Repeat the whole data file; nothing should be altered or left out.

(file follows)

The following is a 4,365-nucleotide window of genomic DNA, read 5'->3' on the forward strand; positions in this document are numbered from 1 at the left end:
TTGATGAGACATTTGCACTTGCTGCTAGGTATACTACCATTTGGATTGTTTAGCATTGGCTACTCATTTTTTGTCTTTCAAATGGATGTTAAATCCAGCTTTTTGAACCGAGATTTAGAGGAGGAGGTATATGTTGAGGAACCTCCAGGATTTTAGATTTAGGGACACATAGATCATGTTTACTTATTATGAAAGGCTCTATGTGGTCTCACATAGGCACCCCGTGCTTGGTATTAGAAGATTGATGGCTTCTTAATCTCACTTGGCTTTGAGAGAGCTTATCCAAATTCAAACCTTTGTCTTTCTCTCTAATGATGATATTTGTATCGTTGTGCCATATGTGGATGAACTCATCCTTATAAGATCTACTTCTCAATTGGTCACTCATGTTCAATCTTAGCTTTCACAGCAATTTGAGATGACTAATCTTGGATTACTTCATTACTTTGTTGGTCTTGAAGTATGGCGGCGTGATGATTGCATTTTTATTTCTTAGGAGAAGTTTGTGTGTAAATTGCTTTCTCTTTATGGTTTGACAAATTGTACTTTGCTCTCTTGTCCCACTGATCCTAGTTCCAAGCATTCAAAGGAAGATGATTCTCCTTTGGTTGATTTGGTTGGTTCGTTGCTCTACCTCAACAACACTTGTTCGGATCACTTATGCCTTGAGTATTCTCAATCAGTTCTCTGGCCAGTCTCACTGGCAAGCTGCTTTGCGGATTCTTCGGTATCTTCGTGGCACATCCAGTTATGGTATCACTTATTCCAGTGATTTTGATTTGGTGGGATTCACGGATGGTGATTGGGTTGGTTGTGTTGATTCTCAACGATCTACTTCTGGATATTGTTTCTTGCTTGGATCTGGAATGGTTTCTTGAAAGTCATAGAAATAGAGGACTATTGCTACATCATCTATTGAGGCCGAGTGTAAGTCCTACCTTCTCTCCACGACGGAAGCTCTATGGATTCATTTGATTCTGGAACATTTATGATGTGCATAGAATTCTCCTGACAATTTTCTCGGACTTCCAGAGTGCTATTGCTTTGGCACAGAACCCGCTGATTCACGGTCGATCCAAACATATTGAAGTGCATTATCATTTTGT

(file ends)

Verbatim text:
The following is a 4,365-nucleotide window of genomic DNA, read 5'->3' on the forward strand; positions in this document are numbered from 1 at the left end:
TTGATGAGACATTTGCACTTGCTGCTAGGTATACTACCATTTGGATTGTTTAGCATTGGCTACTCATTTTTTGTCTTTCAAATGGATGTTAAATCCAGCTTTTTGAACCGAGATTTAGAGGAGGAGGTATATGTTGAGGAACCTCCAGGATTTTAGATTTAGGGACACATAGATCATGTTTACTTATTATGAAAGGCTCTATGTGGTCTCACATAGGCACCCCGTGCTTGGTATTAGAAGATTGATGGCTTCTTAATCTCACTTGGCTTTGAGAGAGCTTATCCAAATTCAAACCTTTGTCTTTCTCTCTAATGATGATATTTGTATCGTTGTGCCATATGTGGATGAACTCATCCTTATAAGATCTACTTCTCAATTGGTCACTCATGTTCAATCTTAGCTTTCACAGCAATTTGAGATGACTAATCTTGGATTACTTCATTACTTTGTTGGTCTTGAAGTATGGCGGCGTGATGATTGCATTTTTATTTCTTAGGAGAAGTTTGTGTGTAAATTGCTTTCTCTTTATGGTTTGACAAATTGTACTTTGCTCTCTTGTCCCACTGATCCTAGTTCCAAGCATTCAAAGGAAGATGATTCTCCTTTGGTTGATTTGGTTGGTTCGTTGCTCTACCTCAACAACACTTGTTCGGATCACTTATGCCTTGAGTATTCTCAATCAGTTCTCTGGCCAGTCTCACTGGCAAGCTGCTTTGCGGATTCTTCGGTATCTTCGTGGCACATCCAGTTATGGTATCACTTATTCCAGTGATTTTGATTTGGTGGGATTCACGGATGGTGATTGGGTTGGTTGTGTTGATTCTCAACGATCTACTTCTGGATATTGTTTCTTGCTTGGATCTGGAATGGTTTCTTGAAAGTCATAGAAATAGAGGACTATTGCTACATCATCTATTGAGGCCGAGTGTAAGTCCTACCTTCTCTCCACGACGGAAGCTCTATGGATTCATTTGATTCTGGAACATTTATGATGTGCATAGAATTCTCCTGACAATTTTCTCGGACTTCCAGAGTGCTATTGCTTTGGCACAGAACCCGCTGATTCACGGTCGATCCAAACATATTGAAGTGCATTATCATTTTGT